The Club for Growth is circulating a video of Mr. Huckabee speaking to the legislature and going through a litany of all the taxes he could support, leaving the impression that there is no tax he would not embrace.

But the purpose of Mr. Huckabee’s address was specific: Arkansas was facing a multimillion-dollar budget shortfall and Mr. Huckabee was pleading for a tax increase to cover it — any tax, and listing all the possibilities.

The other big tax increase, which also received bipartisan support, was the one on gasoline to pay for road improvements.

“Our roads were in terrible condition,” said Dennis Milligan, chairman of the Arkansas Republican Party. “We knew that in order to attract jobs and companies we needed better roads. Huckabee made a wise choice and now we have companies locating here and wonderful roads. He did a lot to improve roads, and you can’t do it for free.”

In the face of criticism from fiscally conservative Republicans, Mr. Huckabee has been spending more time talking about the taxes he cut than the ones he raised. For instance, at the Republican debate last week, he said that he had cut 90 taxes and that the sales tax was only a penny higher under his stewardship.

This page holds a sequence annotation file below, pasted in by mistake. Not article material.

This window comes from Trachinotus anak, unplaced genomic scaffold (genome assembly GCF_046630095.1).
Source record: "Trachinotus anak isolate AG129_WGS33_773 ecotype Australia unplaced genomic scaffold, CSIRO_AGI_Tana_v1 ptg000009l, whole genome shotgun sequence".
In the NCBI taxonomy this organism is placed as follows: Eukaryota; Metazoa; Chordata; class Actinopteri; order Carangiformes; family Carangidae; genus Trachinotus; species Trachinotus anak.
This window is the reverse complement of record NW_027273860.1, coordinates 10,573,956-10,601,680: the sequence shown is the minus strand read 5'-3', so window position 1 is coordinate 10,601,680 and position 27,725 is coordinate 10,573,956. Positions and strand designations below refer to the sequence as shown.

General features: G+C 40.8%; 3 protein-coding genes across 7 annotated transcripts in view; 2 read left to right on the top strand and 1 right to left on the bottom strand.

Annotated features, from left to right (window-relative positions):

Of the 90 tax cuts cited by Mr. Huckabee, one was large: an increase in the standard deduction for income taxes. But most were very small, with some reducing state tax revenues by as little as $15,000 to $20,000, according to an Arkansas Department of Finance and Administration study that was reported in The Arkansas Democrat-Gazette.

Still, the Huckabee campaign has set up a “Truth Squad” specifically intended to rebut the Club for Growth.

“Antitax radicals will never be convinced that tax monies can be legitimately spent on highways, bridges, schools and Medicare,” the campaign said in a response to the Club for Growth.

No comments: